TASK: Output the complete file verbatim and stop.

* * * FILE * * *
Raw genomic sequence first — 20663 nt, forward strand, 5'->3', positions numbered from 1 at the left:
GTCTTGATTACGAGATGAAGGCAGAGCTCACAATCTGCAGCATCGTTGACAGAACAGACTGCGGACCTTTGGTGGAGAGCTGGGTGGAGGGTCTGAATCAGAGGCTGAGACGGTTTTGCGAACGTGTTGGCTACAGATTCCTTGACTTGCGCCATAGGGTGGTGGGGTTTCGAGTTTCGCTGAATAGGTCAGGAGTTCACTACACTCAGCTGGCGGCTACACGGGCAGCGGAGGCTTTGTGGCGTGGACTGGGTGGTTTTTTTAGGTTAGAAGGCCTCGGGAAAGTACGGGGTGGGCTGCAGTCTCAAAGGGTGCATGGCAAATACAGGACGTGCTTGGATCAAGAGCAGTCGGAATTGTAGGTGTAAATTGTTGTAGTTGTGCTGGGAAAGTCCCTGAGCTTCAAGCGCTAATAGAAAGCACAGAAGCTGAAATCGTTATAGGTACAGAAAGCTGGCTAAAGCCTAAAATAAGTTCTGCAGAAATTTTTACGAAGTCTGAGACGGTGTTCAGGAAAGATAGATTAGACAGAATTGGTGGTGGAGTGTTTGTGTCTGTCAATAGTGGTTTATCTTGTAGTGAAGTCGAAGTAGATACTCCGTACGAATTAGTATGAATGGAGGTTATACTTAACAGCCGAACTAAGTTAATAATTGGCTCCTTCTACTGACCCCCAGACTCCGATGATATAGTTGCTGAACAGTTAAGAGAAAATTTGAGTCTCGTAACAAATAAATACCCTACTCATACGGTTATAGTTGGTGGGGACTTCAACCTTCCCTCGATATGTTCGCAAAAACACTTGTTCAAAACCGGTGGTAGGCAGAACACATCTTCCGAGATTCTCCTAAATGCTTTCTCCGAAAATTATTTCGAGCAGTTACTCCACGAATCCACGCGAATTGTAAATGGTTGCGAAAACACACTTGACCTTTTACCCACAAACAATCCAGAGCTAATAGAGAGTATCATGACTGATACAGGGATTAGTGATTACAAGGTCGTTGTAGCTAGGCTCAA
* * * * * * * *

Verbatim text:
Raw genomic sequence first — 20663 nt, forward strand, 5'->3', positions numbered from 1 at the left:
GTCTTGATTACGAGATGAAGGCAGAGCTCACAATCTGCAGCATCGTTGACAGAACAGACTGCGGACCTTTGGTGGAGAGCTGGGTGGAGGGTCTGAATCAGAGGCTGAGACGGTTTTGCGAACGTGTTGGCTACAGATTCCTTGACTTGCGCCATAGGGTGGTGGGGTTTCGAGTTTCGCTGAATAGGTCAGGAGTTCACTACACTCAGCTGGCGGCTACACGGGCAGCGGAGGCTTTGTGGCGTGGACTGGGTGGTTTTTTTAGGTTAGAAGGCCTCGGGAAAGTACGGGGTGGGCTGCAGTCTCAAAGGGTGCATGGCAAATACAGGACGTGCTTGGATCAAGAGCAGTCGGAATTGTAGGTGTAAATTGTTGTAGTTGTGCTGGGAAAGTCCCTGAGCTTCAAGCGCTAATAGAAAGCACAGAAGCTGAAATCGTTATAGGTACAGAAAGCTGGCTAAAGCCTAAAATAAGTTCTGCAGAAATTTTTACGAAGTCTGAGACGGTGTTCAGGAAAGATAGATTAGACAGAATTGGTGGTGGAGTGTTTGTGTCTGTCAATAGTGGTTTATCTTGTAGTGAAGTCGAAGTAGATACTCCGTACGAATTAGTATGAATGGAGGTTATACTTAACAGCCGAACTAAGTTAATAATTGGCTCCTTCTACTGACCCCCAGACTCCGATGATATAGTTGCTGAACAGTTAAGAGAAAATTTGAGTCTCGTAACAAATAAATACCCTACTCATACGGTTATAGTTGGTGGGGACTTCAACCTTCCCTCGATATGTTCGCAAAAACACTTGTTCAAAACCGGTGGTAGGCAGAACACATCTTCCGAGATTCTCCTAAATGCTTTCTCCGAAAATTATTTCGAGCAGTTACTCCACGAATCCACGCGAATTGTAAATGGTTGCGAAAACACACTTGACCTTTTACCCACAAACAATCCAGAGCTAATAGAGAGTATCATGACTGATACAGGGATTAGTGATTACAAGGTCGTTGTAGCTAGGCTCAA